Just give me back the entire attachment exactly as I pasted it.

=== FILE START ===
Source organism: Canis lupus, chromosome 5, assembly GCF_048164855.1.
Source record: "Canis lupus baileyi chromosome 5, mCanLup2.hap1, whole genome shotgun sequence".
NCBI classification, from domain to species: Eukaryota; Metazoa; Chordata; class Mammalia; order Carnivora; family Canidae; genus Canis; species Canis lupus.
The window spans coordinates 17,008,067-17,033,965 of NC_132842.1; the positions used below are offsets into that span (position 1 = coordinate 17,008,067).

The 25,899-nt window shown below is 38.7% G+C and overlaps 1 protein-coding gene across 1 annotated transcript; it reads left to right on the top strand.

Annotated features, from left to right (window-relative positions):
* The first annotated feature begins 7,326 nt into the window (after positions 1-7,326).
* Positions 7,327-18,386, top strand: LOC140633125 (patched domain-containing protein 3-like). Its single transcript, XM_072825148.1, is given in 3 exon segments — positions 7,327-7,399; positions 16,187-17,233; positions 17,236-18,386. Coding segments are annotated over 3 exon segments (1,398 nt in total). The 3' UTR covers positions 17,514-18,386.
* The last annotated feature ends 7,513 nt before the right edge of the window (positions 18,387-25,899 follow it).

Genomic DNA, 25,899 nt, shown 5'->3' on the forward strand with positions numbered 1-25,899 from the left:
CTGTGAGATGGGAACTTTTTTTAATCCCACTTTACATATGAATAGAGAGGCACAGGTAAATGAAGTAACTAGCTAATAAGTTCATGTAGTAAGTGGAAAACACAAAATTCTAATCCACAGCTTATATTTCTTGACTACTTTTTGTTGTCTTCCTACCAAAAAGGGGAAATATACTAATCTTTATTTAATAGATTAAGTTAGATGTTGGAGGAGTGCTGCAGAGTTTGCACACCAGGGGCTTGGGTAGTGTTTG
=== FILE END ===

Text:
Source organism: Canis lupus, chromosome 5, assembly GCF_048164855.1.
Source record: "Canis lupus baileyi chromosome 5, mCanLup2.hap1, whole genome shotgun sequence".
NCBI classification, from domain to species: Eukaryota; Metazoa; Chordata; class Mammalia; order Carnivora; family Canidae; genus Canis; species Canis lupus.
The window spans coordinates 17,008,067-17,033,965 of NC_132842.1; the positions used below are offsets into that span (position 1 = coordinate 17,008,067).

The 25,899-nt window shown below is 38.7% G+C and overlaps 1 protein-coding gene across 1 annotated transcript; it reads left to right on the top strand.

Annotated features, from left to right (window-relative positions):
* The first annotated feature begins 7,326 nt into the window (after positions 1-7,326).
* Positions 7,327-18,386, top strand: LOC140633125 (patched domain-containing protein 3-like). Its single transcript, XM_072825148.1, is given in 3 exon segments — positions 7,327-7,399; positions 16,187-17,233; positions 17,236-18,386. Coding segments are annotated over 3 exon segments (1,398 nt in total). The 3' UTR covers positions 17,514-18,386.
* The last annotated feature ends 7,513 nt before the right edge of the window (positions 18,387-25,899 follow it).

Genomic DNA, 25,899 nt, shown 5'->3' on the forward strand with positions numbered 1-25,899 from the left:
CTGTGAGATGGGAACTTTTTTTAATCCCACTTTACATATGAATAGAGAGGCACAGGTAAATGAAGTAACTAGCTAATAAGTTCATGTAGTAAGTGGAAAACACAAAATTCTAATCCACAGCTTATATTTCTTGACTACTTTTTGTTGTCTTCCTACCAAAAAGGGGAAATATACTAATCTTTATTTAATAGATTAAGTTAGATGTTGGAGGAGTGCTGCAGAGTTTGCACACCAGGGGCTTGGGTAGTGTTTG